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Small Talk, Big Ideas: Vince Graham

Tuesday, September 13, 2016

On a recent episode of Small Talk, Big Ideas on OHM Radio, our Land Use Director and Staff Attorney Natalie Olson talked with State Transportation Infrastructure Bank Chairman Vince Graham about how the Lowcountry can grow smarter, where we build our roads, and how Charleston can grow smarter.

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Fewer bags. More wolves, and flytraps. “We have run out of ammunition, so we must think (and operate traffic lights with plungers).”

Tuesday, August 2, 2016

Folks, Last week I described the news as a mixed bag. This week I’ll describe it as a (literal) bag. In this excellent overview by the Post and Courier’s Abigail Darlington, you will learn that single use plastic bag bans in South Carolina are attracting national attention. http://www.postandcourier.com/20160730/160739959/charleston-folly-beach-consider-curbing-plastic-bag-use-could-bring-national-fight-to-sc This comes both from conservationists and coastal communities concerned about the rising tide of plastic in the ocean and the terrestrial environment, and from the plastic bag industry, who…

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Victory for bicycle commuters. I-526 chaos. The root of the problem. The Lowcountry from above. Buckets of fish.

Monday, July 25, 2016

Folks, This week’s news is a mixed bag — success and chaos, root causes and aerial insights, and a bucket list of fish. The Post and Courier reports that the Charleston City Council did the right thing with the Ashley River bridge, by the slimmest of margins.  The Council voted 7-6 in favor of devoting one out of seven lanes on Highway 17 across the Ashley to bicycles and pedestrians. Remarkably, in spite of the years spent analyzing…

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To fix or to build anew. To bike or not to bike. Backpedaling on transportation?

Monday, July 18, 2016

Folks, In spite of, or perhaps exemplified by, the Legislature’s action on highway funding this session — they rejected a gas tax increase, approved spending $200 million in one time funds on transportation improvements, and substantially reformed the State Transportation Infrastructure Bank — the tug of war between new highway construction, (eg. I-526 to Johns Island), and repairing the existing road system continues.  On one side, the vast majority of South Carolina residents, businesses, conservation groups, low-tax and good…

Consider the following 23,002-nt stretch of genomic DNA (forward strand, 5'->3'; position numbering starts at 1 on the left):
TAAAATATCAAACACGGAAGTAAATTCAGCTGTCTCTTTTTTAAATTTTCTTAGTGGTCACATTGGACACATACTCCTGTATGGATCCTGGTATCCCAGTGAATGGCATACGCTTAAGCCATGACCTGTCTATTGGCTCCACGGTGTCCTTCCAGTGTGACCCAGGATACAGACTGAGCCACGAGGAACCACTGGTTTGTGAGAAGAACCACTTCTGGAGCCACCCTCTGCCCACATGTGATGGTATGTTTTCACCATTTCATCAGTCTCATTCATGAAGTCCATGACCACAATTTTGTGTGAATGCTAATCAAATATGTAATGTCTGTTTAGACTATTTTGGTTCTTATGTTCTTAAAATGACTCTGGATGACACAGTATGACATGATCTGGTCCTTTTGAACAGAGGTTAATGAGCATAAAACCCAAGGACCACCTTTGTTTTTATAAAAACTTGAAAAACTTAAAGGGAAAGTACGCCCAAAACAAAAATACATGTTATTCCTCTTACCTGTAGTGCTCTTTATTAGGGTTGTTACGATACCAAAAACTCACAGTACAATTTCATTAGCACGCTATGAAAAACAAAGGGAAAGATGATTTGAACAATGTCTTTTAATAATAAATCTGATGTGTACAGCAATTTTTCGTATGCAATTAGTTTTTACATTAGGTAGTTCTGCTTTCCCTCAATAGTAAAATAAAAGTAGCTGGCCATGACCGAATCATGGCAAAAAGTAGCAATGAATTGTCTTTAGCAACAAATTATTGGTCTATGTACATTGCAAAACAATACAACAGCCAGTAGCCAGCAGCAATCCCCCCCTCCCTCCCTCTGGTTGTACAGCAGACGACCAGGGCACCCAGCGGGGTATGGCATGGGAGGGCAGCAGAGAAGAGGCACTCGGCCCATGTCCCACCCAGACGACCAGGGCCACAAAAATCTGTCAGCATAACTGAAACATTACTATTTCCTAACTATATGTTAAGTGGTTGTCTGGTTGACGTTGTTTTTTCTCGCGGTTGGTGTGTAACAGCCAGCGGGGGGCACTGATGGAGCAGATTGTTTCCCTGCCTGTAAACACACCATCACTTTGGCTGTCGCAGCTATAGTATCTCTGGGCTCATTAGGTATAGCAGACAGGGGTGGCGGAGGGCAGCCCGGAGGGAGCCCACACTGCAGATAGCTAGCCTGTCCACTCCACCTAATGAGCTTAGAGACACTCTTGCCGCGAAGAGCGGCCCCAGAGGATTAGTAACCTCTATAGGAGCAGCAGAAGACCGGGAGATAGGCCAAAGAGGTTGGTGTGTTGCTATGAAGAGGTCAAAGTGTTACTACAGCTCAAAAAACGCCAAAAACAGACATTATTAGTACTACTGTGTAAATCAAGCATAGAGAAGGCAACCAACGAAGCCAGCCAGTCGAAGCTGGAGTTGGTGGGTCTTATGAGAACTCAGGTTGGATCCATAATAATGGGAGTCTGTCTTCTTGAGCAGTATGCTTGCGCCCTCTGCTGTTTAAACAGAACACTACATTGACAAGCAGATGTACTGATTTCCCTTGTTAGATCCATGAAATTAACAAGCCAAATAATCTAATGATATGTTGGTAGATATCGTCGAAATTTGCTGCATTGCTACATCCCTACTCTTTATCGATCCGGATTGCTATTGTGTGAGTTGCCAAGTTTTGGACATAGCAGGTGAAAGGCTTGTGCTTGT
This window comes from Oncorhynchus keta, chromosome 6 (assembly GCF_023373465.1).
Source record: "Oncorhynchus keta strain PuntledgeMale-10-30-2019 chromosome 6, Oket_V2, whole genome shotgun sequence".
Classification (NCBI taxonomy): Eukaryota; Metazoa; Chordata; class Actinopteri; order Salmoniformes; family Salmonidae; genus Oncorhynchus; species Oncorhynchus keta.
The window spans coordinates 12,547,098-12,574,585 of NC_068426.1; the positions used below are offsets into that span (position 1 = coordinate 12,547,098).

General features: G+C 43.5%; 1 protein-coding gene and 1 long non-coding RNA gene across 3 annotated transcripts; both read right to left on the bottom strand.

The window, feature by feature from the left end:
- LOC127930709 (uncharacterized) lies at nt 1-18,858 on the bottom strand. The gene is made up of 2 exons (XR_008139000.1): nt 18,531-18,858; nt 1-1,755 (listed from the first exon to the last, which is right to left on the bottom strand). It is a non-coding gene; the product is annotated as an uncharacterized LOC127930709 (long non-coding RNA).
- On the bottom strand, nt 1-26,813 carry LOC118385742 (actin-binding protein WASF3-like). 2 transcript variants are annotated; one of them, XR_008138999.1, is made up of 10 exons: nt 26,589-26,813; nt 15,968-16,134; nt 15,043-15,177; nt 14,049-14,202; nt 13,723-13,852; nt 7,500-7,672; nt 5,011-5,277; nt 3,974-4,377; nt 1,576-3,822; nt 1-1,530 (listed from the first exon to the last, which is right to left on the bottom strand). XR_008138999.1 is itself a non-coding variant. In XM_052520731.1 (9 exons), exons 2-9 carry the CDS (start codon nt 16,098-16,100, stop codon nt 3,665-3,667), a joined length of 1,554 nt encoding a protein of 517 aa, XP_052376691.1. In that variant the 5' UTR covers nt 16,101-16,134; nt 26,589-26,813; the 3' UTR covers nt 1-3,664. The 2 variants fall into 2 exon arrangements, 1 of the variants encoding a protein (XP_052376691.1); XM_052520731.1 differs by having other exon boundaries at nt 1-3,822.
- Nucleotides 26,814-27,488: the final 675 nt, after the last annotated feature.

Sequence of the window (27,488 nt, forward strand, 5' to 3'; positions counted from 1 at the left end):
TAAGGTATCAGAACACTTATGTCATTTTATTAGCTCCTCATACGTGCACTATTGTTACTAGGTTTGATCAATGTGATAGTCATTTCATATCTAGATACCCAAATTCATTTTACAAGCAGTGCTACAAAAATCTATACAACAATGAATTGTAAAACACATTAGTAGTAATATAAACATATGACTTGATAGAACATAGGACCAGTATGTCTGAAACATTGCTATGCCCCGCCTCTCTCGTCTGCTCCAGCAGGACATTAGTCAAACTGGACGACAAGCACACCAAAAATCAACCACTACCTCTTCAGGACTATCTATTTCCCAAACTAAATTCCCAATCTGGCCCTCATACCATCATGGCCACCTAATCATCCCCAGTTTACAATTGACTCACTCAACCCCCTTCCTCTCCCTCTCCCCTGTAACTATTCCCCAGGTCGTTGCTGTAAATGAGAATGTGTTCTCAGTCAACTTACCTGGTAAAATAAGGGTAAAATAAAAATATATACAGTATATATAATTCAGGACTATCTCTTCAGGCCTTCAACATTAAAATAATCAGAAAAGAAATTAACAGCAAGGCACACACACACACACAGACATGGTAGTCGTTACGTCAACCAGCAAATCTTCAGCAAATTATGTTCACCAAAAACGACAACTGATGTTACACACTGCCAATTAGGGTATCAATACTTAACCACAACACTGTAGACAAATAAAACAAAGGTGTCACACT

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GrowFood Carolina in Paste Magazine!

Thursday, June 16, 2016

Stephanie Burt, a Charleston based writer, and host of the podcast The Southern Fork, recently dropped by the warehouse to chat with our General Manager Sara Clow. Here is a preview of their conversation about connecting local eaters with local farmers. If you like to read more, check out the full interview in Paste. Paste: Besides the obvious (food), why…

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Beating Goliath. Beating Goliath twice. Lines in the sand. Courage on Climate. Goose the manatee.

Monday, June 6, 2016

Folks, Beautiful is the best way to describe Acacia Mack’s description of her childhood home on James Island Creek.  Ms. Mack, whose family has lived in a bucolic family compound on James Island for more than three generations, says it is her “Battery, Waterfront Park and Pineapple all wrapped up in one.”  Diane Knich writes in the Post and Courier that the I 526 extension would have obliterated this small community of relatives and neighbors, passing within 80 feet of the modest…

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I-526, the power of imagination, and the future of the Lowcountry. The taming of the STIB. Sunshine brings clouds over Charleston.

Tuesday, May 31, 2016

Folks, This was a banner week for transportation in South Carolina.  On Thursday, after more than a decade of blood, toil, sweat and tears on the part of concerned citizens and the Conservation League, the State Transportation Infrastructure Bank (STIB) voted to withdraw funds for the I-526 extension to John’s Island.  The demise of this project, which had become the most expensive highway in South Carolina’s history, has the potential to launch a fresh, new discussion about transportation planning. It…

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The Laurel Island Project

Saturday, May 21, 2016

Today in The Post and Courier, Warren Wise wrote about proposed development on Laurel Island, between Morrison Drive and the Cooper River, north of the Ravenel Bridge. Jeff Speck, a city planner, author and consultant helping the developer assemble a team of planners, called Laurel Island the “best developable site on the East Coast.” “It’s 160 acres of unbounded opportunity,” said Speck, who in 2012 wrote “Walkable City: How…

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The miracle of the red knot. The drama of nature in the comfort of your home. Conservation in the cause of economic development.

Monday, May 16, 2016

Folks, This was a big week for birds (especially small ones).  Deborah Cramer, whose beautifully titled Pulitzer prize winner, “The Narrow Edge:  A Tiny Bird, An Ancient Crab, and an Epic Journey,” celebrates the courageous — even miraculous — life of the red knot, spoke at the Library Society on Wednesday to a standing room only crowd.  Who would have guessed that there could be such enthusiasm for an obscure bird that appears in…

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Two Talented Sixth Graders on Captain Sams Spit

Wednesday, April 6, 2016

Ashton and Nola, two talented sixth graders at Fort Johnson Middle School, created this PSA after researching the pros and cons of building on Captain Sams Spit. We think you’ll enjoy it as much as we did.

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